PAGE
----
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Ukraine tries to resume grain exports, marks Russian attacks as a risk According to Reuters

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© Reuters. Firefighters work at the site of a Russian missile attack in the seaport of Odesa, as Russia’s attack on Ukraine continues, July 23, 2022. Press service of the Defense Force. Southern Guard / Handout via REUTERS

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By Natalia Zinets and Max Hunder

KYIV (Reuters) – Ukraine pushed ahead on Sunday with an effort to restart grain exports from its Black Sea ports under a deal to ease global food shortages but warned of deliveries goods will be affected if a Russian missile attack on Odesa is a sign of imminent.

President Volodymyr Zelenskiy condemned Saturday’s attack as “barbaric” showing that Moscow cannot be trusted to implement an agreement reached just a day earlier with the reconciliation of Turkey and the United Nations. Country.

Public broadcaster Suspilne quoted the Ukrainian military as saying that the Russian missiles did not hit the port’s grain storage area or cause significant damage. Kyiv said preparations to resume grain shipments were underway.

Infrastructure Minister Oleksandr Kubrakov said in a Facebook post (NASDAQ:) “We continue to make technical preparations for the start of the export of agricultural products from our ports.”

Russia said its forces hit a Ukrainian warship and an arsenal in Odesa with high-precision missiles.

The deal signed by Moscow and Kyiv on Friday was hailed as a diplomatic breakthrough that helped rein in soaring global food prices by restoring Ukraine’s grain shipments to pre-war levels of 5. million tons per month.

But Zelenskiy’s economic adviser on Sunday warned the attack on Odesa signaled that might be out of the question.

“Yesterday’s strike shows that it certainly won’t work like that,” Oleh Ustenko told Ukrainian TV station.

He said Ukraine has the capacity to export 60 million tons of grain in the next nine months, but it will take up to 24 months if its ports cannot function properly.

WAR ACCEPTED JUNE

As the fighting entered its sixth month on Sunday, there was no sign that the fighting would stop.

Ukraine’s military said Russia had shelled the north, south and east, and cited Russian activities that paved the way for an attack on Bakhmut in the eastern Donbas region.

Ukraine’s air force command said its forces shot down three Russian Kalibr cruise missiles from the Black Sea early Sunday morning and targeted the area west of Khmelnytskiy.

While the main stage of the war was the Donbas, Zelenskiy said in Saturday’s video that Ukrainian forces were advancing “step by step” into the occupied eastern Black Sea region of Kherson.

The attacks on Odesa have drawn condemnation from the United Nations, the European Union, the United States, Great Britain, Germany and Italy.

Russian news agencies quoted the Russian Defense Ministry as saying that a Ukrainian warship and anti-ship missiles supplied by the United States were destroyed.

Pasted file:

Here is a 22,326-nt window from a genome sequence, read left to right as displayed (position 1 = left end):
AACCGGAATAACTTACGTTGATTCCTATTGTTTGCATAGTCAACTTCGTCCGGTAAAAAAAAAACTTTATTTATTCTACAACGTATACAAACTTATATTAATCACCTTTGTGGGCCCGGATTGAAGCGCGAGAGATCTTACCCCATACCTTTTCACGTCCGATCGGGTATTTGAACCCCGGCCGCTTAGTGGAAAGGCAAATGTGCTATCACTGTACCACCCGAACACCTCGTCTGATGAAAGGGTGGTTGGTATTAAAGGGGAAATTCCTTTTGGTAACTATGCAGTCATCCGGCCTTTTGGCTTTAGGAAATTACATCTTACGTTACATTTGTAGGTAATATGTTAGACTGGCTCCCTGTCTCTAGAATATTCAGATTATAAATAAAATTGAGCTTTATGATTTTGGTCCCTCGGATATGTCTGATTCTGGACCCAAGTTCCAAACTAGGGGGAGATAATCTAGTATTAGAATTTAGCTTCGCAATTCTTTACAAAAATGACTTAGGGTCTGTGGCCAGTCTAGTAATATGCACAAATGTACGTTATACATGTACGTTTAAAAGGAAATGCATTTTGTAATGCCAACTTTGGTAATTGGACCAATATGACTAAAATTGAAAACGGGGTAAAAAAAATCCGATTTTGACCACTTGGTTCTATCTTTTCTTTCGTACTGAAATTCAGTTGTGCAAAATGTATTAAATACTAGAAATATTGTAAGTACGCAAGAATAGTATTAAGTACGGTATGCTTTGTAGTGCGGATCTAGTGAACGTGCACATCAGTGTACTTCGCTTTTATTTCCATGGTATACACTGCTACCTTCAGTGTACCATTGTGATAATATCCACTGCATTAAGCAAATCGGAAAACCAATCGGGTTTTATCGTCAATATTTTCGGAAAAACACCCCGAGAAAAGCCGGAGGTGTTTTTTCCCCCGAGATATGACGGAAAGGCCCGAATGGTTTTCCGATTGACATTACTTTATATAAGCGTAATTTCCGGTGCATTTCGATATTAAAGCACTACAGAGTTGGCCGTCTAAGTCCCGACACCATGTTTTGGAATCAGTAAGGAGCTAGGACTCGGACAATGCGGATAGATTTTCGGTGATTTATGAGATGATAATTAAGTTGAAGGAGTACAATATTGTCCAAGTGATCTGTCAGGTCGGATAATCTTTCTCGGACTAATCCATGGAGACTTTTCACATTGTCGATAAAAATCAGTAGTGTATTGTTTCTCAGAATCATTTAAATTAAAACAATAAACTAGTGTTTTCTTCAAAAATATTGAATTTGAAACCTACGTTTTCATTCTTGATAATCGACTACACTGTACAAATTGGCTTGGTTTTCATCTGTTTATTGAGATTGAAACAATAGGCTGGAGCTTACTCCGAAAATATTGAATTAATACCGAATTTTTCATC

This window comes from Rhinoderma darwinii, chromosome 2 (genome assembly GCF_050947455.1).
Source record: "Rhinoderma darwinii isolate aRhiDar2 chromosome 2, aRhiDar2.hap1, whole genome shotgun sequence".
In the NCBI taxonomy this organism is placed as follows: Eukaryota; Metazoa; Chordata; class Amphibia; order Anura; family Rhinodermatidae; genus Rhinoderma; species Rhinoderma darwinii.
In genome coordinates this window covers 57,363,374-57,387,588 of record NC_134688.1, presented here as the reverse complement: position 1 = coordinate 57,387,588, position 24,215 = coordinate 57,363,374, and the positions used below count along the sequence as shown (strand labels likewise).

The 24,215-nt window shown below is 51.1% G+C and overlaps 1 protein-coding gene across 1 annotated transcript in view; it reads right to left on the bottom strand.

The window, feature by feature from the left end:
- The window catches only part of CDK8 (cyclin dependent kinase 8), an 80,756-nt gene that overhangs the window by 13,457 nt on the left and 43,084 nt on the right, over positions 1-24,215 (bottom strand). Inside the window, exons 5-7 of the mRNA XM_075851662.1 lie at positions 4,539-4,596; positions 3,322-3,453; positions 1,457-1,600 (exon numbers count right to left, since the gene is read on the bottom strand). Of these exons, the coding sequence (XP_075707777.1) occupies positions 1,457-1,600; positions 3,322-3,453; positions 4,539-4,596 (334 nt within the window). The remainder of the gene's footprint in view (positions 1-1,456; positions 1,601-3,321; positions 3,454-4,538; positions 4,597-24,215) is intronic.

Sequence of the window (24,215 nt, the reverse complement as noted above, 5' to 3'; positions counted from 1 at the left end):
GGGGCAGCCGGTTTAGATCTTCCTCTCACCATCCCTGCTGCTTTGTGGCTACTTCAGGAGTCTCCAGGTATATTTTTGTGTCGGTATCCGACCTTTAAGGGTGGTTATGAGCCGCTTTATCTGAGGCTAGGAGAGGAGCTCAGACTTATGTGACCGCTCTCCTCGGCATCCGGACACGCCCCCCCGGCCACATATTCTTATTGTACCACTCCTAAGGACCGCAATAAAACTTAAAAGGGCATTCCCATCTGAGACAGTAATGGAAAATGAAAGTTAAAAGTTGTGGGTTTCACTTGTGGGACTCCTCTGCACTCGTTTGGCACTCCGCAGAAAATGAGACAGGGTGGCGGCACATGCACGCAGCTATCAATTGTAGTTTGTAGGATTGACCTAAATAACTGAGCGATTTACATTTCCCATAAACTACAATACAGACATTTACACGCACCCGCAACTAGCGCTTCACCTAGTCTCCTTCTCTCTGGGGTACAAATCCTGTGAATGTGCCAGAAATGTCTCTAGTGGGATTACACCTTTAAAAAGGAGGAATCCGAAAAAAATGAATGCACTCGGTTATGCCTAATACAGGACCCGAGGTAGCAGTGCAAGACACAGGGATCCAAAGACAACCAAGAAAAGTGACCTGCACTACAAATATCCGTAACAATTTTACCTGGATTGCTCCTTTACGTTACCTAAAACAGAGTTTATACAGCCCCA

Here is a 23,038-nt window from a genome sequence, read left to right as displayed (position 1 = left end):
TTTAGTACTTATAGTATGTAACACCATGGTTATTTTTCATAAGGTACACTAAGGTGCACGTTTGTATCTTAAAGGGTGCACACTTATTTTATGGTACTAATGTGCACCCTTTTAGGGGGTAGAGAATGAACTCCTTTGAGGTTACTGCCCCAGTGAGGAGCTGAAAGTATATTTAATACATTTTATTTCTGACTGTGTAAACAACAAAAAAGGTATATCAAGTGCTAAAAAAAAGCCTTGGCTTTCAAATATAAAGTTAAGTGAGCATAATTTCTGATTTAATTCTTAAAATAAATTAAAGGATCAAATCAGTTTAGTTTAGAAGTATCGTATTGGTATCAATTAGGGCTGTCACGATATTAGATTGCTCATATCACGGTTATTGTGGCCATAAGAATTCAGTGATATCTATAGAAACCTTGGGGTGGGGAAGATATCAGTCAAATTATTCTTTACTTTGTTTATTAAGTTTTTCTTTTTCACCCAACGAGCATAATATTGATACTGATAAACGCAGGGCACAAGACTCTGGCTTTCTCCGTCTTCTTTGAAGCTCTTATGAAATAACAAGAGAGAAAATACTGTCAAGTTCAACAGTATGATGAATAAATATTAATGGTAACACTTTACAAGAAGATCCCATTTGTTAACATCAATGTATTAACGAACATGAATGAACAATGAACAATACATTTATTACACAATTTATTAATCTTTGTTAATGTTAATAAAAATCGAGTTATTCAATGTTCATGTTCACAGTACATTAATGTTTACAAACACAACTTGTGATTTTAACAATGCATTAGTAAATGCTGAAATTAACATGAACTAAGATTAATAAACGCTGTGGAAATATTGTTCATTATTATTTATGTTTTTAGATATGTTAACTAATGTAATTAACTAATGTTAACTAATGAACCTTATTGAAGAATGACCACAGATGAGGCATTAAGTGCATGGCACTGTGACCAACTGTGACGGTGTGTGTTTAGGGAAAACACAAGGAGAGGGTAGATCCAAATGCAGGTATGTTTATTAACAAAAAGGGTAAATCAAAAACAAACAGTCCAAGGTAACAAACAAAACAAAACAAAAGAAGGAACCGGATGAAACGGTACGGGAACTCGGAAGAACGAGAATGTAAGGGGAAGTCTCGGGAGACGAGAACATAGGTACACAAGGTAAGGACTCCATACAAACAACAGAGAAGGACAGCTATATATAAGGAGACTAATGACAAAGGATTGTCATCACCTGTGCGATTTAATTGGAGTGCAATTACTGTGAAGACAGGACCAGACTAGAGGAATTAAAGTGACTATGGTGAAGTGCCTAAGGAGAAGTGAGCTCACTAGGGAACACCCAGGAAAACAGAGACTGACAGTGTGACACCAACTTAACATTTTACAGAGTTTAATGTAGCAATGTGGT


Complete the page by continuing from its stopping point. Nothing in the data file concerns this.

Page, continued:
“A Ukrainian warship docked and a warehouse of US-supplied Harpoon anti-ship missiles were destroyed by long-range precision-guided naval missiles in the Odesa seaport on the territory of a ship repair plant.” .

On Saturday, Turkey’s defense minister said Russian officials told Ankara that Moscow had “nothing to do” with the airstrikes.

According to the Ukrainian military, two Kalibr missiles launched from a Russian warship hit the area of ​​a pumping station in the port and two other missiles were shot down by air defenses.

SAFETY WAYS

Friday’s agreement is aimed at allowing safe entry and exit to Ukrainian ports, which have been blockaded by Russia’s Black Sea fleet since the February 24 invasion of Moscow, a United Nations official called is a “de facto ceasefire” for covered ships and facilities.

Ukraine and Russia are major global wheat exporters and the blockade has trapped tens of millions of tons of grain, exacerbating bottlenecks in the global supply chain.

According to the World Food Program, along with Western sanctions against Russia, it has caused food and energy price inflation, leaving some 47 million people “acute hunger”. under the World Food Program.

Moscow denies responsibility for the food crisis, blaming sanctions for slowing its food and fertilizer exports and Ukraine exploiting its port access methods.

Ukraine has been exploiting the waters near its ports as part of its defense campaign but under Friday’s agreement, pilots will guide ships along safe channels.

A Joint Coordination Center staffed by members of the four parties to the agreement monitors ships passing through the Black Sea to the Turkish Bosporus and to world markets. All parties agreed on Friday there would be no attacks against them.

Putin called the war a “special military operation” aimed at demilitarizing Ukraine and destroying dangerous nationalists. Kyiv and the West call this a baseless pretext for an aggressive land grab.

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